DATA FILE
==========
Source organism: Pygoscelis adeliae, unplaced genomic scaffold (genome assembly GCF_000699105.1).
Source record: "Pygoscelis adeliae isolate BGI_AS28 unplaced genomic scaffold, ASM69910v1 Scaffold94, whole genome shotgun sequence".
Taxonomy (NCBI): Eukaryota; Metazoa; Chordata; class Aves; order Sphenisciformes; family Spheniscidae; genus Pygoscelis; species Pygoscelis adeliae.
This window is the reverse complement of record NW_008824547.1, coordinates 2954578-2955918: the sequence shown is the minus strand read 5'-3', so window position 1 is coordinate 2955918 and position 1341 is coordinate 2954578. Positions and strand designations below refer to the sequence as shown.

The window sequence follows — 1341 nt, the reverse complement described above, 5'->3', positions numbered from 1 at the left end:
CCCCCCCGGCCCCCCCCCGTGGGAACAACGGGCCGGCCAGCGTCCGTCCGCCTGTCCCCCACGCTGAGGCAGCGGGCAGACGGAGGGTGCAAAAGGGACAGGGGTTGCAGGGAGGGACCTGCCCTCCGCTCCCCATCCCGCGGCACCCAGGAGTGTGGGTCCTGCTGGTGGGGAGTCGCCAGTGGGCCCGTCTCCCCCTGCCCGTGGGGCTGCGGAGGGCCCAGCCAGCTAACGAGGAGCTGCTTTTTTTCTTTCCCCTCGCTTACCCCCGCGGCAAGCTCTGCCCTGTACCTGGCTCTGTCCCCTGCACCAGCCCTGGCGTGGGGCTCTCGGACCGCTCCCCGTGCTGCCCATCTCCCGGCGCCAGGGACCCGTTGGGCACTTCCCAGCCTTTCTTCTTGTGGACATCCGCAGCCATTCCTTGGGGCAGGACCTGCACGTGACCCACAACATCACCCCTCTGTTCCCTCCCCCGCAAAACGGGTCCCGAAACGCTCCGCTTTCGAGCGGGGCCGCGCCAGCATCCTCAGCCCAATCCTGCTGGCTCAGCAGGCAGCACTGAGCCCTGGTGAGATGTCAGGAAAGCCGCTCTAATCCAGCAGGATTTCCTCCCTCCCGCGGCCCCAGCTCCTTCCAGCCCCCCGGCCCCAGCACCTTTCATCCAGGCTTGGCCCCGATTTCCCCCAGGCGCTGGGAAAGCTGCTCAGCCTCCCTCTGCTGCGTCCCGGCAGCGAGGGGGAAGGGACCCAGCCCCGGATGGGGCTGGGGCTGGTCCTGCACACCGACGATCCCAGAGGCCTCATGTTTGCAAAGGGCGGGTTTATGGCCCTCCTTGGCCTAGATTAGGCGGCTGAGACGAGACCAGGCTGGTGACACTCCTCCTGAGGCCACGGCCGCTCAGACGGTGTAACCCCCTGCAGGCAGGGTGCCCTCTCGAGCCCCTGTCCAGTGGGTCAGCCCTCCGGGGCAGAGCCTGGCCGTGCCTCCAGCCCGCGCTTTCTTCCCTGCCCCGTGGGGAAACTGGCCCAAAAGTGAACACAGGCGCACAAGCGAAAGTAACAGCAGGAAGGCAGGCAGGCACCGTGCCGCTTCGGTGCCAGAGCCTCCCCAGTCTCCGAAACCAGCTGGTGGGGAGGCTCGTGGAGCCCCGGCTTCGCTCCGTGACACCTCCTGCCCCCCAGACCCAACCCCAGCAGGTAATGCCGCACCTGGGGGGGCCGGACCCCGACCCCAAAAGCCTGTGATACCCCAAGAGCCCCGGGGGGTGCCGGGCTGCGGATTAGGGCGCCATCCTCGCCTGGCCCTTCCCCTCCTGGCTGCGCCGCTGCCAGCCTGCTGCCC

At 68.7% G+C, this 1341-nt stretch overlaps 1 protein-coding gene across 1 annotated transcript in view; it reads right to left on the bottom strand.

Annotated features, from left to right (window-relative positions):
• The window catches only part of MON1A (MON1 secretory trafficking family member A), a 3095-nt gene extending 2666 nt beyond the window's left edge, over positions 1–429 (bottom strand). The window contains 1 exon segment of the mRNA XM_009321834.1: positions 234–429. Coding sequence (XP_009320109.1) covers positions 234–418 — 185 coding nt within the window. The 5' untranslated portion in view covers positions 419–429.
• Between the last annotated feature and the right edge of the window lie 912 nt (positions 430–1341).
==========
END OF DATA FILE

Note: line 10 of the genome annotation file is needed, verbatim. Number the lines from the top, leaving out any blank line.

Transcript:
• Between the last annotated feature and the right edge of the window lie 912 nt (positions 430–1341).